Too narrow approach to “renewal”
I am sure that I was not the only one somewhat relieved to hear of some concrete plans for the celebration of our 40th anniversary of the reclaiming of our national independence. Those plans were spelt out last weekend by Chairman of the grandly-named “Renewal at 40” Committee, Mr Elvis Charles with the blessing of both Prime Minister Hon. Ralph Gonsalves and Minister of Finance Hon. Camillo Gonsalves.
Both these gentlemen had first raised the issue of a year-long celebration to commemorate the special occasion when they made their respective contributions to the 2019 Budget debate. However, since that time, six months ago, the public has been no wiser as to either the composition of the Renewal Committee or its work plans. Based on the evidence provided so far, it seems that the Committee is primarily composed of representatives of state agencies and ministries and from what was said last weekend it is expected that civil society organisations will be called upon to participate in activities. It seems that the approach to such an historic occasion is in the mould of what one former Prime Minister had termed, “I conceive, you receive”. In other words the Committee, a statist grouping, will draw up plans and then we are expected to fit in.
This cannot be the way to go. One must remember that civil society played a major role in 2000, during the industrial and social conflicts, in paving the way for the premature resignation of then Prime Minister Sir James Mitchell, the abrupt end to his party’s term of office, the holding of general elections in March 2001, two and a half years before schedule, and the election of the ULP to office that year.
In the euphoria which followed there were many positive signs of a new, more inclusive and harmonious relationship between government and civil society in general. A number of long-standing demands of trade unions and civil society organisations were met by the new government. There were also practical manifestations of a new role for these organisations in governance. For instance, the historic Constitutional Review Committee which spearheaded the failed constitutional reform process 2003-2009, was not dominated by the state but by majority civil society representation including participation by the Parliamentary Opposition. The state facilitated and supported what was essentially an independent process.
A similar approach was taken in the case of the Local Government Committee. Moreover, there were clear attempts to put the government-civil society partnership on a legal footing in the establishment of the National Economic and Social Development Council (NESDEC), approved by Parliament and much admired in many Caribbean islands, hailed as “innovative”, “progressive” and even “revolutionary”.
Unfortunately there was not consistency in either maintaining or strengthening these positive moves. As we approach the end of the ULP”s fourth term in office, it is clear that in practical terms, those heady and inclusive earlier days have faded into the background. Mind you, government alone is not to shoulder the blame for there have been failures too on the part of civil society to keep the promising partnership at the level where it began.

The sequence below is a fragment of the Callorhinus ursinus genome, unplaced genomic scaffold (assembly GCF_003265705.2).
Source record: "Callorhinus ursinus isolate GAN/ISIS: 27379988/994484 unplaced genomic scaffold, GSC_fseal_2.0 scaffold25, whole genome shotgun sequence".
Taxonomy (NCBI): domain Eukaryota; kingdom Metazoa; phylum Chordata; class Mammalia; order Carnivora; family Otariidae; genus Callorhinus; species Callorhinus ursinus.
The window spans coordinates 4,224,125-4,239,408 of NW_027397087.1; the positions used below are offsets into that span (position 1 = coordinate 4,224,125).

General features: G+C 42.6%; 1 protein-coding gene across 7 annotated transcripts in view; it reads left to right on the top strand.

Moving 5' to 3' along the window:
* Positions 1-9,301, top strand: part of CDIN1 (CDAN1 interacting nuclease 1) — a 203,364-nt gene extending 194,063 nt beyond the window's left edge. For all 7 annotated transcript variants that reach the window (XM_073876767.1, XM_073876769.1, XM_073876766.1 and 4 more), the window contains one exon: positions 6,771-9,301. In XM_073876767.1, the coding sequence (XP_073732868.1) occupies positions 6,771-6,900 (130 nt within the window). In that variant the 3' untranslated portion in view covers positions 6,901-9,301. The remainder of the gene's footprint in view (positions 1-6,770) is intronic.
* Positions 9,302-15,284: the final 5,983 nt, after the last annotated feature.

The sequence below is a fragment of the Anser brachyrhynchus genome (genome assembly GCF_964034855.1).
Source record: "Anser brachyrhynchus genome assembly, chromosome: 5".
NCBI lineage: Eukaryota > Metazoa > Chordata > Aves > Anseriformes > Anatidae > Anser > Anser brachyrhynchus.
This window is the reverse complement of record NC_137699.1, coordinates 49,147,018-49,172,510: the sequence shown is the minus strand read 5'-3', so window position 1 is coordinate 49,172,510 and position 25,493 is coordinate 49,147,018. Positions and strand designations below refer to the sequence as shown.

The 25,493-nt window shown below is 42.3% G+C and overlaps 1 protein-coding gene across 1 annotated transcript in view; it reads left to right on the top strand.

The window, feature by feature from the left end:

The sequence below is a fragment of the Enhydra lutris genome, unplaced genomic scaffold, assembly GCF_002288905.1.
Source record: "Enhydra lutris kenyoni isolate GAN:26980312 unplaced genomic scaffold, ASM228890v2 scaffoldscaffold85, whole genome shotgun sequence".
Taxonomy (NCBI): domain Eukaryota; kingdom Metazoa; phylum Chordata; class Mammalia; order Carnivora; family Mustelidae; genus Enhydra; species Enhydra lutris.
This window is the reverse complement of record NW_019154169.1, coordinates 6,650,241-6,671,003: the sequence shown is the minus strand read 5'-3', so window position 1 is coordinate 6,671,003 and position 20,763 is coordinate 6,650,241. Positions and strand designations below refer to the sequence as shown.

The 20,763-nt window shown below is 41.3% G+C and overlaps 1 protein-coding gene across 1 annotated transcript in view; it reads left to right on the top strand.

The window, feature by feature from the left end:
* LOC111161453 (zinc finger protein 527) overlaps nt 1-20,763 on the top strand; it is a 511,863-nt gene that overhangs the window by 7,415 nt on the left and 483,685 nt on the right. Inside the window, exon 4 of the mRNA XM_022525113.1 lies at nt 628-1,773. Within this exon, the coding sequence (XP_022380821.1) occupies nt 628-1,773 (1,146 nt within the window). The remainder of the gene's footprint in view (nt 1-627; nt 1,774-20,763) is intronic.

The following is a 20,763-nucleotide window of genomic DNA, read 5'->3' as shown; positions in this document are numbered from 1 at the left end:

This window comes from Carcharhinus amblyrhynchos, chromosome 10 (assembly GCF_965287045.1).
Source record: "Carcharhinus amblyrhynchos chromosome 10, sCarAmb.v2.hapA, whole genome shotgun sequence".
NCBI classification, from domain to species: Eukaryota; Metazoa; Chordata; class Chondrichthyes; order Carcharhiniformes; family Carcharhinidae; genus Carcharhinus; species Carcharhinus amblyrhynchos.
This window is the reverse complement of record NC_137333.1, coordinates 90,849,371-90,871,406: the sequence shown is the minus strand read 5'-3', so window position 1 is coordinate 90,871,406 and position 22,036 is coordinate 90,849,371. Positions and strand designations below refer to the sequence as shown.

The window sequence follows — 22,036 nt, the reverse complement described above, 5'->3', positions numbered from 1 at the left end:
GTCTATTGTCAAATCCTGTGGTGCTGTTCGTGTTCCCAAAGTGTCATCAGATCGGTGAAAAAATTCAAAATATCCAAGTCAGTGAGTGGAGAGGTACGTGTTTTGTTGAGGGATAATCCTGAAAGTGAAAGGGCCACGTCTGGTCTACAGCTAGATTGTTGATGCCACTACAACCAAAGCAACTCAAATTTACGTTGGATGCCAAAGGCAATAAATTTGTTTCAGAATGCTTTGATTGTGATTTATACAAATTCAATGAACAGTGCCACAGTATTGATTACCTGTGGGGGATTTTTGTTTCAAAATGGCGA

As a result, the constitutional reform process ended up in a narrow partisan contest between the two parliamentary parties, with the 2009 referendum seen as a dry-run for the 2010 general elections. The Local government process was abruptly truncated without even public discussions on its recommendations, still secret. NESDEC was allowed to atrophy and go into oblivion, the much-vaunted Banana Assistance Measures (BAM), originally conceived as a government-civil society partnership, ended up under total state control and direction and the government-trade union courtship of the early period has deteriorated.
There are many reasons for this back-sliding but all too often, one gets the impression that the state is all too impatient in dealing with the frustrations that cultivating such a partnership demands. So we have the back-tracking, the failure to provide the necessary support to underpin such a delicate, but necessary partnership and the resort to methods like those in instituting the Renewal Committee.
In February of this year this column raised the matter of the approach towards such a Committee. It read in part, “while in principle one can have no quarrel with any programme to celebrate an occasion like our 40th anniversary… we cannot help but wonder whether there should not have been a much more ambitious venture and one that is far more all-encompassing than that proposed”.
The article went on to call for “a broad-based National Independence Committee to spearhead the activities and to involve all sectors of our people, including of course, the political opposition”.
Today the Committee is borrowing the successful idea of Best community, made famous under the leadership of former NDP Minister Herbie Young, so wouldn’t it be useful to have some of that experience in going forward? Similarly the failure of the private sector to play a positive role has been decried, but what role is there for them in the effort?
I can only conclude by again quoting from the February article:
“Let us try to bring it all together and unite our people, irrespective of their respective persuasions in this grand effort. Please revisit the concept and INVOLVE THE PEOPLE.”
Renwick Rose is a community activist and social commentator.